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APA: Citing Electronic Images

Examples of how to cite digital, electronic and online images using APA 6th edition style.

How to Cite Google Images in APA

IMAGE FROM GOOGLE IMAGES

How do you cite an image from Google Images?  Simple. You do not.

 

Google Images is a search for images.  The search does not own images.  Care must be taken to find the original owner of the image. In Google Images, there is a link to the right of the image that says "Visit Page."  Sometimes this link goes to a page that does not identify origination, creator, name or owner of image.  If there isn't enough information to cite an image, locate a more credible image.

More simply, trying to cite an image found on Google Images is the same as citing a Google  for a website located using the Google search. Google finds items but does not own, have authority, create or hold the resource.  It simply finds them unless the URL contains Google.com or the copyright is affiliated clearly with Google.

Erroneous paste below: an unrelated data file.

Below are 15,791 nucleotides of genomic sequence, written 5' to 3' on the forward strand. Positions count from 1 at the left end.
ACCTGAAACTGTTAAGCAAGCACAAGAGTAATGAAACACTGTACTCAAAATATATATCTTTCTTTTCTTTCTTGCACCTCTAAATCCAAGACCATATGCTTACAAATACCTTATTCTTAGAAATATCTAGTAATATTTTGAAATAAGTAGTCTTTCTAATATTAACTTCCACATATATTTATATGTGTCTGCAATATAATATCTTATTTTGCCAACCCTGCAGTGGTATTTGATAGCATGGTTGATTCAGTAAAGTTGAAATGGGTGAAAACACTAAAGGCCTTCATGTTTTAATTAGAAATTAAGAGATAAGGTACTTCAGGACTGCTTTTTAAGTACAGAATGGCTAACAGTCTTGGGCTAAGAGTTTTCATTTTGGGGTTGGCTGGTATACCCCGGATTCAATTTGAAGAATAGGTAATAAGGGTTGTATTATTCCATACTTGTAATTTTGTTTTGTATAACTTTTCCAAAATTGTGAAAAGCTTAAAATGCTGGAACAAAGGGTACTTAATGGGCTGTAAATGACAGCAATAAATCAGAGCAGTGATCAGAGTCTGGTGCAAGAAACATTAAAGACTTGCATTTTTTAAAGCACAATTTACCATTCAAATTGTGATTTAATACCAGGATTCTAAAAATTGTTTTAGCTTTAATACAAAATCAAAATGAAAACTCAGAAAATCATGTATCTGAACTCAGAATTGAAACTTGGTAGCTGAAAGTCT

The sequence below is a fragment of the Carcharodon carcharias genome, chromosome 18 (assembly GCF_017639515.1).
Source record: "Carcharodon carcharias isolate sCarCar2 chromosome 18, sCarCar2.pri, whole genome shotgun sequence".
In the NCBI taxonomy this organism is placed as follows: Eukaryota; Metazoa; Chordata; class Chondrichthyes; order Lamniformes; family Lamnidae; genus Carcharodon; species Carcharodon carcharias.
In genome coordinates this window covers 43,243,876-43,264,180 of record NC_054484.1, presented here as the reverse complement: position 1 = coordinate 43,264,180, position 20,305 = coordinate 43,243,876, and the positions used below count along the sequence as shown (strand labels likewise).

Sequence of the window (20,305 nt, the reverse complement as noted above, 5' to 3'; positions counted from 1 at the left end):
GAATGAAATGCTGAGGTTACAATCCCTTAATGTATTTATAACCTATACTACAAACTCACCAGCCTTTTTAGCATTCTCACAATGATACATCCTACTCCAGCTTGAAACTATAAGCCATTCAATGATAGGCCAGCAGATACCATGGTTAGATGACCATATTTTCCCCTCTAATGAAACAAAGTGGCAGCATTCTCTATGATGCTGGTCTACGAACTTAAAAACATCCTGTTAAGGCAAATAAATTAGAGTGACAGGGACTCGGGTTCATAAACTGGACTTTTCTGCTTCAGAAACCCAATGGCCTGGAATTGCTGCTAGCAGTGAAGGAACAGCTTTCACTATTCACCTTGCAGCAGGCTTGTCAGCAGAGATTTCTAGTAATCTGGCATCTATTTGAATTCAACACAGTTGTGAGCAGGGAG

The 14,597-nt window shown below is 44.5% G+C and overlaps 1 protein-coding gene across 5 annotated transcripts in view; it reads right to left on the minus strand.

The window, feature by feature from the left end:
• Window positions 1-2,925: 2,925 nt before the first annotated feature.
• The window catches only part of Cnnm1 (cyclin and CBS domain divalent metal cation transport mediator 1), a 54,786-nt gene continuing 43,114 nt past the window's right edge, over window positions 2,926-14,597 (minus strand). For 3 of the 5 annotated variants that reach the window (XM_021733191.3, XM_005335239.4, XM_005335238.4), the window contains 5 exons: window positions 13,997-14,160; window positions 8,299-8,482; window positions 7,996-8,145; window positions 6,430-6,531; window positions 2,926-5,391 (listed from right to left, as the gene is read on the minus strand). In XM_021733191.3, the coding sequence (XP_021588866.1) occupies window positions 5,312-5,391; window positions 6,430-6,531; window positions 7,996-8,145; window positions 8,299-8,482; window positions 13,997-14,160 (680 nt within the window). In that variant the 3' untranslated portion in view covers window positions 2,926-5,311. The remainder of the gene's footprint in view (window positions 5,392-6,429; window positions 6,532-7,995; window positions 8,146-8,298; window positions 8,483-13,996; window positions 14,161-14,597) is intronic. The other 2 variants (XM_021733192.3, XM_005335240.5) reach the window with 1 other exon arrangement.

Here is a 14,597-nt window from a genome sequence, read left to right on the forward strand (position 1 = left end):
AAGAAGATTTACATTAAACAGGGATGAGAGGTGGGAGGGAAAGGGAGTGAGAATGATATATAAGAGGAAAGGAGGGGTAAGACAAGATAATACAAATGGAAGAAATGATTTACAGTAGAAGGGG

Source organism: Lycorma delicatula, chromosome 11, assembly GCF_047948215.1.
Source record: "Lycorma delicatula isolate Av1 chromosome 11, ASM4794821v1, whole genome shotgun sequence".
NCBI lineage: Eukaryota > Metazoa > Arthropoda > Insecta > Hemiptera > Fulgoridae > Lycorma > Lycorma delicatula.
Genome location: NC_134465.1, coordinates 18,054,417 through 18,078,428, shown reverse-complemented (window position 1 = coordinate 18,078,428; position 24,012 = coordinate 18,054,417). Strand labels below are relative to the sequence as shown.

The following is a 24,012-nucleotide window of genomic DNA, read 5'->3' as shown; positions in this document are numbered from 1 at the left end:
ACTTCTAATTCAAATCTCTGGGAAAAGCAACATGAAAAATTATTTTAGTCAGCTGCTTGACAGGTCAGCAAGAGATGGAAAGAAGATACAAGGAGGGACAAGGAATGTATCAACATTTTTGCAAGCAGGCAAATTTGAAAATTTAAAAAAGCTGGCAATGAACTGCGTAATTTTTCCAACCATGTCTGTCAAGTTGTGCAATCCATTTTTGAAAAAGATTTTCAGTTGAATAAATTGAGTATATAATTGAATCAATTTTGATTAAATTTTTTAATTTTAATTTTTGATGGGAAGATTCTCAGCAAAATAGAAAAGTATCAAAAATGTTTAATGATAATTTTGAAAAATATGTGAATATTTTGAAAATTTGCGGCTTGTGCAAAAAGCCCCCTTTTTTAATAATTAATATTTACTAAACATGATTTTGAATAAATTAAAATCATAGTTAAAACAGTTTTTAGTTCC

Have an image that needs identification? The reverse image search on Tineye.com sometimes helps find an original owner of an image.  There are often many to sort through. Use criteria used to locate credible internet information to narrow down leads to original source.

The best strategy is to find and use credible images with licenses that allow their use. Remember, though a site or license does not require attribution or citation, a Professor likely will. Image sites to use instead of Google Images:

  1. Search FLICKR using Creative Commons license to suit your project. 
  2. Search Unsplash. All photos published on Unsplash are licensed under Creative Commons Zero which means you can copy, modify, distribute and use the photos for free, including commercial purposes, without asking permission from or providing attribution to the photographer or Unsplash. 
  3. Search Pixabay.  All images and videos on Pixabay are released free of copyrights under Creative Commons CC0. You may download, modify, distribute, and use them royalty free for anything you like, even in commercial applications. Attribution is not required by Pixabay, but will be required by your Professor.
  4. Search Creative Commons. Select "modify, adapt, or build upon."
  5. Search Wikimedia Commons.
  6. Search United States Government sites.  Many items are public domain and free to use.

 

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